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Toxicon. 1987;25(7):767-77.

Resistance of California ground squirrels (Spermophilus beecheyi) to the venom of the northern Pacific rattlesnake (Crotalus viridis oreganus): a study of adaptive variation.

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Department of Psychology, University of California, Davis 95616.


Recent studies have documented natural resistance to snake venom in a number of diverse mammalian species. The present paper documents for the first time variation in such resistance within one single species, the California ground squirrel (Spermophilus beecheyi). This species is a frequent prey of the northern Pacific rattlesnake (Crotalus viridis oreganus) in certain habitats. Venom resistance was tested directly in two populations of ground squirrels by injection of 1-40 mg/kg venom doses. One population was obtained from a habitat with a high rattlesnake density; the other population came from a rattlesnake-free habitat. Dramatic differences in the response to venom between these populations were manifested, based on a variety of criteria, such as mortality, necrosis and healing time. Resistance to venom was also examined by LD50 tests in groups of mice pre-injected with ground squirrel sera from three rattlesnake-adapted California populations and a non-adapted Arctic population (S. parryii) from snake-free central Alaska. The California ground squirrel sera were 3.3-5.3 times more effective in the in vivo neutralization of venom than the sera from Arctic ground squirrels. Moreover, the level of protection by the sera as reflected by the LD50 values was highly correlated (P less than 0.005) with the level of in vitro squirrel serum-venom binding as quantified by radioimmunoassay (RIA). A subsequent RIA revealed that binding levels of sera from 14 California ground squirrel populations correlated significantly (P less than 0.025) with local rattlesnakes densities; i.e. sera pools from populations sympatric with rattlesnakes exhibited the highest binding, whereas populations living in habitats where rattlesnakes are rare or absent typically exhibited the lowest binding levels, several of which approximated the Arctic control. Taken together, these results demonstrate intraspecific variation that is probably the result of differential natural selection due to northern Pacific rattlesnakes. This intraspecific variation should be taken into consideration when testing for natural resistance in wild-caught species.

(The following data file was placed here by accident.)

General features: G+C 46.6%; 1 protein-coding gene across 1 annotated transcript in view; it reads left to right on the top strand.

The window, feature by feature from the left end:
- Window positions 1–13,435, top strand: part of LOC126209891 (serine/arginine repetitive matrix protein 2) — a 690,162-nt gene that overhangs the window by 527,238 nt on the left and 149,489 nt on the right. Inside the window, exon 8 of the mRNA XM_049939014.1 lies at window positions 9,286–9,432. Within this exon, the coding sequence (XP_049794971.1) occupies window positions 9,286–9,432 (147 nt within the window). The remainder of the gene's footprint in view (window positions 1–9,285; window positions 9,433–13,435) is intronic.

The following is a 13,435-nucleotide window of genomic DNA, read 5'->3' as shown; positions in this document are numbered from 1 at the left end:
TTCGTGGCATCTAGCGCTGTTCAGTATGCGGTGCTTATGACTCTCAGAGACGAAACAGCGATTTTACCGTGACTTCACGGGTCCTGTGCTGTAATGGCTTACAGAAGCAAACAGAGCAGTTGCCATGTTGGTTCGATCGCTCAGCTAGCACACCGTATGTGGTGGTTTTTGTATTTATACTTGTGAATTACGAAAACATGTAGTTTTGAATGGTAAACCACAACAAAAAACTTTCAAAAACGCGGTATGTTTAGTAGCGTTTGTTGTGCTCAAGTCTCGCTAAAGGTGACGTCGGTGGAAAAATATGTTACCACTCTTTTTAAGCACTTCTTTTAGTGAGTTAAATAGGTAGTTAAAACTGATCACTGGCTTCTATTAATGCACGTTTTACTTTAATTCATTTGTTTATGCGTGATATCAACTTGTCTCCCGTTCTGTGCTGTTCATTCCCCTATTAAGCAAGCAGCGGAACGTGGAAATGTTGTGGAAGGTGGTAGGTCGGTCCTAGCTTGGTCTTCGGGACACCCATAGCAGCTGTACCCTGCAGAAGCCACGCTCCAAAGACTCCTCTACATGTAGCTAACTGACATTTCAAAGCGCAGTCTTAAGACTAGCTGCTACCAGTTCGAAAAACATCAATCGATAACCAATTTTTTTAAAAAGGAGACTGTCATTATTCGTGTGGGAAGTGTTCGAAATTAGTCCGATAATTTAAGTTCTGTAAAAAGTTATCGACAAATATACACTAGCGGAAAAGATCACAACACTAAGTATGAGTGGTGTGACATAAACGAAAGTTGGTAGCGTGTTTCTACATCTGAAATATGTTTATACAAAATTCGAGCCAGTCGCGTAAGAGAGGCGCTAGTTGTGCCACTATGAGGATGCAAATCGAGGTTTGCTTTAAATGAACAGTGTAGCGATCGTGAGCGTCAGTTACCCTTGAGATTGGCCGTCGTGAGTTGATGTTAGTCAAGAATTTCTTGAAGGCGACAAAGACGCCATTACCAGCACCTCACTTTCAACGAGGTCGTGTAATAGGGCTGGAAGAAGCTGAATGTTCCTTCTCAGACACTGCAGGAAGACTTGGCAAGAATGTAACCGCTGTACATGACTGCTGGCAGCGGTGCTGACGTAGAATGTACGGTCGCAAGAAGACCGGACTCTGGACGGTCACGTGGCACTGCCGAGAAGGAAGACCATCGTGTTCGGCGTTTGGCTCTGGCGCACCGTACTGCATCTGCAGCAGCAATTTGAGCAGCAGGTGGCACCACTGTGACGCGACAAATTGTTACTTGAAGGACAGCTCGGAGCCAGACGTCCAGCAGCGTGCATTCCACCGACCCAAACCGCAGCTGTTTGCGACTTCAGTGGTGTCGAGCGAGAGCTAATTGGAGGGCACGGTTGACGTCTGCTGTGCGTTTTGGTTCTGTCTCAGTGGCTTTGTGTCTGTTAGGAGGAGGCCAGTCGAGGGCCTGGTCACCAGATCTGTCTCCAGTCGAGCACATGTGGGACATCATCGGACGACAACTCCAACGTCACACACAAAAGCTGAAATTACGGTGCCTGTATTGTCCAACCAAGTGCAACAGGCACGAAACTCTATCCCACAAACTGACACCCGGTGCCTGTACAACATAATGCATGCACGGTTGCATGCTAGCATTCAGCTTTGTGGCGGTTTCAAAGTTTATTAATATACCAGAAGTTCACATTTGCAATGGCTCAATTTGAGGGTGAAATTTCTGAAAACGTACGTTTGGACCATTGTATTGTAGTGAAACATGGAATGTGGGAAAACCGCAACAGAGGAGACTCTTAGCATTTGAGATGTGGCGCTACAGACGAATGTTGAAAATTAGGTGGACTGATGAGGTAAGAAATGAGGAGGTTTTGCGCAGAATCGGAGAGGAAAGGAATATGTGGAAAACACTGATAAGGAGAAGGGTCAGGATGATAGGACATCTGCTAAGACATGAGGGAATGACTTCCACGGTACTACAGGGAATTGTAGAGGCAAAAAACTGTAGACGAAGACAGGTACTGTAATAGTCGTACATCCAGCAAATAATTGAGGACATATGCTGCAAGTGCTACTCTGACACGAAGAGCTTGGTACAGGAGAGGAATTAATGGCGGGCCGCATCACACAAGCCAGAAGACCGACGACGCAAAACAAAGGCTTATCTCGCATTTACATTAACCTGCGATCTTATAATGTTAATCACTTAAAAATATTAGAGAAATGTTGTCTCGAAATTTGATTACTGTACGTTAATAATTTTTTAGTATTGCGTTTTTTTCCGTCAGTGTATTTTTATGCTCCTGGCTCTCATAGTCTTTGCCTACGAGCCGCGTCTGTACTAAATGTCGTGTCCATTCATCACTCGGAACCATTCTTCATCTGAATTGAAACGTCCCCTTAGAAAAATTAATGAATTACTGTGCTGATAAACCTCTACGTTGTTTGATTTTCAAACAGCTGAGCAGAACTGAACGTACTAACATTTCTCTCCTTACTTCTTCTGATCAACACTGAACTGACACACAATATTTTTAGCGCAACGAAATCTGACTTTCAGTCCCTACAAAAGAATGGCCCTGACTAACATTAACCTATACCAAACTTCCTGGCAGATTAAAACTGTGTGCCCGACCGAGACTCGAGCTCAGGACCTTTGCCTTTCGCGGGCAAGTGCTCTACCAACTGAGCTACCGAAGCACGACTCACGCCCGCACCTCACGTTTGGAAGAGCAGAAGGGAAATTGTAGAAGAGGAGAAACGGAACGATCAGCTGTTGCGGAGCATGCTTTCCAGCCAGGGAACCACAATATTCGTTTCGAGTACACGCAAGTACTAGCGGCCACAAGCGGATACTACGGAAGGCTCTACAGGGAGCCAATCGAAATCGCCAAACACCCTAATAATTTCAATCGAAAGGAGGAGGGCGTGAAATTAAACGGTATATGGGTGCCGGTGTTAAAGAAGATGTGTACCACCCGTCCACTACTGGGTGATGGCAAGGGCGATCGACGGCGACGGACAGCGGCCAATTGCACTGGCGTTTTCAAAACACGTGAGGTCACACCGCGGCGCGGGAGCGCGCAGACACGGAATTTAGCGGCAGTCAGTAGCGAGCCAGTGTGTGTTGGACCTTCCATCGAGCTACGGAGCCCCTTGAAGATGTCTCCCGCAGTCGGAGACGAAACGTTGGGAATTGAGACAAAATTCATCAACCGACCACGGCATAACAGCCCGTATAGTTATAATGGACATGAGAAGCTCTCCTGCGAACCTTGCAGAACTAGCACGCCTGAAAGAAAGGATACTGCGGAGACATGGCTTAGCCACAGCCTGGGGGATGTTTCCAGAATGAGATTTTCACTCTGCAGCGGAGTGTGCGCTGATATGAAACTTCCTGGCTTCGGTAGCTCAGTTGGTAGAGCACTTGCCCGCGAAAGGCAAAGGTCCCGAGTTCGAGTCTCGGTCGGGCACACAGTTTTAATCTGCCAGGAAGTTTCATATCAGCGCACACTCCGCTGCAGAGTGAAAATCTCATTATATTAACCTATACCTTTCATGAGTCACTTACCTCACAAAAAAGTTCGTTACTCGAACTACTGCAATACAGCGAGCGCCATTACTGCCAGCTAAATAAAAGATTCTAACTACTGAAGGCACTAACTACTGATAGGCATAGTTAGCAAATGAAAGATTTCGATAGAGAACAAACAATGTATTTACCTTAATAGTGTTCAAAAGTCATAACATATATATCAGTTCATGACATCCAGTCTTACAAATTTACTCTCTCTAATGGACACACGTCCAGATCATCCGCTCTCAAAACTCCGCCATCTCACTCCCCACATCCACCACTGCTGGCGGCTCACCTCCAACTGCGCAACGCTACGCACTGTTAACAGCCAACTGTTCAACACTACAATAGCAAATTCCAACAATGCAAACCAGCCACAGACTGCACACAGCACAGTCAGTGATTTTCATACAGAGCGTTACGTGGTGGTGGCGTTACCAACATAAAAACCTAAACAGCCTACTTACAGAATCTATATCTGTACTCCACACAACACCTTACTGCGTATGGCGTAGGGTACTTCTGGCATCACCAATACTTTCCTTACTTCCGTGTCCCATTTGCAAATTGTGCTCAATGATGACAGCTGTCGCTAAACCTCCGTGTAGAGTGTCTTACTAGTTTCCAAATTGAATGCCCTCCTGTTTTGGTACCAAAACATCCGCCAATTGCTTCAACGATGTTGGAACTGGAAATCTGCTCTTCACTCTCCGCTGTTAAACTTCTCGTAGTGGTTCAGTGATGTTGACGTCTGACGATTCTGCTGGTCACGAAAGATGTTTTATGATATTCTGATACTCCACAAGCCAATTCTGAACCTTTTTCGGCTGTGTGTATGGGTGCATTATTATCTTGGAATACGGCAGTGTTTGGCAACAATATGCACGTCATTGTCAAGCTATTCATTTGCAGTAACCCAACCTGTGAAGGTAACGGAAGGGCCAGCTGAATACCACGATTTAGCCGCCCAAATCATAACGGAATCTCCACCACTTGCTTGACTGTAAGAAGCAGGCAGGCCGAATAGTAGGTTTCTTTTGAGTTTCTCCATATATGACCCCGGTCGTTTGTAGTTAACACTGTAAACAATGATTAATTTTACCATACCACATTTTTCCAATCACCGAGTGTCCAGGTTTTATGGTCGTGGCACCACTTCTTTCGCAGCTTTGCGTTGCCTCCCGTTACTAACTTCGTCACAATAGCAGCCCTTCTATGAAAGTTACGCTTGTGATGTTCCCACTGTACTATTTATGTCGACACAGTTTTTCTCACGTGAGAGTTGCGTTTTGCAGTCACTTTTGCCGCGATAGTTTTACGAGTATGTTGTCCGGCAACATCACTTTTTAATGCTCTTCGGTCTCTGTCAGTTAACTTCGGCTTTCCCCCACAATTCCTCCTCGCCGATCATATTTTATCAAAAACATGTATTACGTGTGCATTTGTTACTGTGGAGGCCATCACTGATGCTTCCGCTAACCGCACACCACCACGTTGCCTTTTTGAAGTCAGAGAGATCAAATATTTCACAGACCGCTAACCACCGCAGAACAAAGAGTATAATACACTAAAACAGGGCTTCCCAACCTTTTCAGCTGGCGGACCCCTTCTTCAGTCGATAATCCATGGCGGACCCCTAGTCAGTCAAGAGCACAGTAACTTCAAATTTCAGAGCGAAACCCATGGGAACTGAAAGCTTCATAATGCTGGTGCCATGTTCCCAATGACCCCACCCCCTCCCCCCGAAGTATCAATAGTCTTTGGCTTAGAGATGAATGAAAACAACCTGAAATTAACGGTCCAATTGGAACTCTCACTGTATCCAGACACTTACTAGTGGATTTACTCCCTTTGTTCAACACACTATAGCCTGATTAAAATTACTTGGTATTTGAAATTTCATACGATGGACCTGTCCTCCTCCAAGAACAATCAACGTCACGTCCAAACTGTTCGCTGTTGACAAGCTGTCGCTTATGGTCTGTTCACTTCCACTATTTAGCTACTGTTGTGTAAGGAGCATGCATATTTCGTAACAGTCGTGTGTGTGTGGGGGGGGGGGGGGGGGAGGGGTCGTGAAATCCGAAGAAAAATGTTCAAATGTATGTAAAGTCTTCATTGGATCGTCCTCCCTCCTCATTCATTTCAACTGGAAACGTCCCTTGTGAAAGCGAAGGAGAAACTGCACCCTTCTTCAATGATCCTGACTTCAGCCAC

[Indexed for MEDLINE]

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